Making Whiskey Quickly

  • Thread starter BillTre
  • Start date
  • #1
BillTre
Science Advisor
Gold Member
2020 Award
1,738
4,283
Science is creeping into the production of distilled spirits to vastly shorten the aging time and to make new flavors. Shortening the aging time will reduce costs.
NY Times story here.
A starter spirit (alcohol) can be repeatedly heated and pressurized in a vessel containing small chunks of wood to force the alcohol in and out of the wood pores to imitate the natural aging process (much of which is thought to involve extracting molecules from the wood.
Methods of molecular analysis are also being used to identify and directly add particular molecules to the spirit.
The process offers another advantage, beyond speed. While a barrel is usually made entirely of the same sort of wood, there are hundreds of types of microstaves, varying across tree species and treatments, which allow Bespoken to create a near-limitless array of styles and flavors: The company claims to have 17 billion possible combinations to work with.

“I liken a lot of the work we do to the digitization of music,” said Alec Lee, a co-founder of Endless West, echoing a sentiment common among these companies. “The digitization of music has largely expanded the availability of great art to people. We want to see a world where quality and availability are not in conflict.”

“From my analysis, while someone can create a good product, I don’t get the same kind of complexity as you get from, say, an old bourbon,” said Nancy Fraley, a veteran freelance blender who consults with dozens of spirits companies in the United States and Europe.

It may be that, like computer chess programs in the 1970s, the technology is both impressive and still in its infancy, and that it’s only a matter of time before we see a whiskey from Endless West beat out a bottle of the Macallan in a taste test, the same way the Deep Blue computer bested Garry Kasparov in chess in 1997.

I have a friend who, about ten years ago, was making whiskey in his home. He didn't have big barrows, but used small chunks of wood in much smaller vats to age it for several months (not years).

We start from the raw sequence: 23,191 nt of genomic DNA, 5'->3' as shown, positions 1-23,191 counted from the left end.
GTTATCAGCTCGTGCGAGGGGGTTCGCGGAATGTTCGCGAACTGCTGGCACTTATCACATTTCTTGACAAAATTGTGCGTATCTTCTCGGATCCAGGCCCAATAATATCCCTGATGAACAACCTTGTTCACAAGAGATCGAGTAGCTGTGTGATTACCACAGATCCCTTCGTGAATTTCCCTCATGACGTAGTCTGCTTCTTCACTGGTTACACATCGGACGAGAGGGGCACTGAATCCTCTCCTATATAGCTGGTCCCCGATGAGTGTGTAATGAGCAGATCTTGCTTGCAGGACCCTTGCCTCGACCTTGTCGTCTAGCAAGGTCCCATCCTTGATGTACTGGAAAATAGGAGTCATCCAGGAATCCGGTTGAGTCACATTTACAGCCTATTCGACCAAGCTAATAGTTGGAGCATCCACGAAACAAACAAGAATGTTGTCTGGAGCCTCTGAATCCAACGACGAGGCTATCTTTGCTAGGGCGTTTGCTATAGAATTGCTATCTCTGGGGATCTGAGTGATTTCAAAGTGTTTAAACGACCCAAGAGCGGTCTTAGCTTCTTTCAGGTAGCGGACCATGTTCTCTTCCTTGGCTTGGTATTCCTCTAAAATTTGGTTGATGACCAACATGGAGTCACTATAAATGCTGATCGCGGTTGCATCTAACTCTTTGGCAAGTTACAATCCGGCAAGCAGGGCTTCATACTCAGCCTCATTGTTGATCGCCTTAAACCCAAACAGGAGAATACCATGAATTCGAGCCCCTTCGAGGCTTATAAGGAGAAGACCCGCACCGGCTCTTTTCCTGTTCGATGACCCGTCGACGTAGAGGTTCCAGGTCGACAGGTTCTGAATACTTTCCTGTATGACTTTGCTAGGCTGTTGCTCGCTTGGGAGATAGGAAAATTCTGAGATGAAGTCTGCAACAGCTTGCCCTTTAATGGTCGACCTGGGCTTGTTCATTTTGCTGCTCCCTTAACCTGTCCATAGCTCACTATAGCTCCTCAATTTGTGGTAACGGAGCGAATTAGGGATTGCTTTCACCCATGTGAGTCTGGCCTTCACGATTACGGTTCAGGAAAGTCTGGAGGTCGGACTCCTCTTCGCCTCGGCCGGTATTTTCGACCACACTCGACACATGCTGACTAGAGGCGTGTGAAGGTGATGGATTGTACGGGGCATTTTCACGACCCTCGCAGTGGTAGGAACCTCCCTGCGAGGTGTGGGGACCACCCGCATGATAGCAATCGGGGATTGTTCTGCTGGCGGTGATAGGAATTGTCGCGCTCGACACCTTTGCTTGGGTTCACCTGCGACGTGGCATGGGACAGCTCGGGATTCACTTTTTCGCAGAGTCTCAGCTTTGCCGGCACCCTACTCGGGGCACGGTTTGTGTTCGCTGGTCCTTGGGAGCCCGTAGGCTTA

It did not taste bad to this non-expert of whiskeys.
 

Answers and Replies

  • #2
Andy Resnick
Science Advisor
Education Advisor
Insights Author
7,583
2,234
Science is creeping into the production of distilled spirits to vastly shorten the aging time and to make new flavors. Shortening the aging time will reduce costs.
NY Times story here.
A starter spirit (alcohol) can be repeatedly heated and pressurized in a vessel containing small chunks of wood to force the alcohol in and out of the wood pores to imitate the natural aging process (much of which is thought to involve extracting molecules from the wood.
Methods of molecular analysis are also being used to identify and directly add particular molecules to the spirit.

I have a friend who, about ten years ago, was making whiskey in his home. He didn't have big barrows, but used small chunks of wood in much smaller vats to age it for several months (not years).
It did not taste bad to this non-expert of whiskeys.

Sounds like this method is gaining popularity- a local distillery has been doing this (or something very similar) for a while:

https://www.forbes.com/sites/alexkn...key-ages-bourbon-in-one-week/?sh=61373e4c65cd
 
  • #3
Astronuc
Staff Emeritus
Science Advisor
19,209
2,663
I'll stick with the old-fashioned way. :-p
 
  • Haha
  • Like
Likes PhDeezNutz and Oldman too
  • #5
symbolipoint
Homework Helper
Education Advisor
Gold Member
6,162
1,180
....

I have a friend who, about ten years ago, was making whiskey in his home. He didn't have big barrows, but used small chunks of wood in much smaller vats to age it for several months (not years).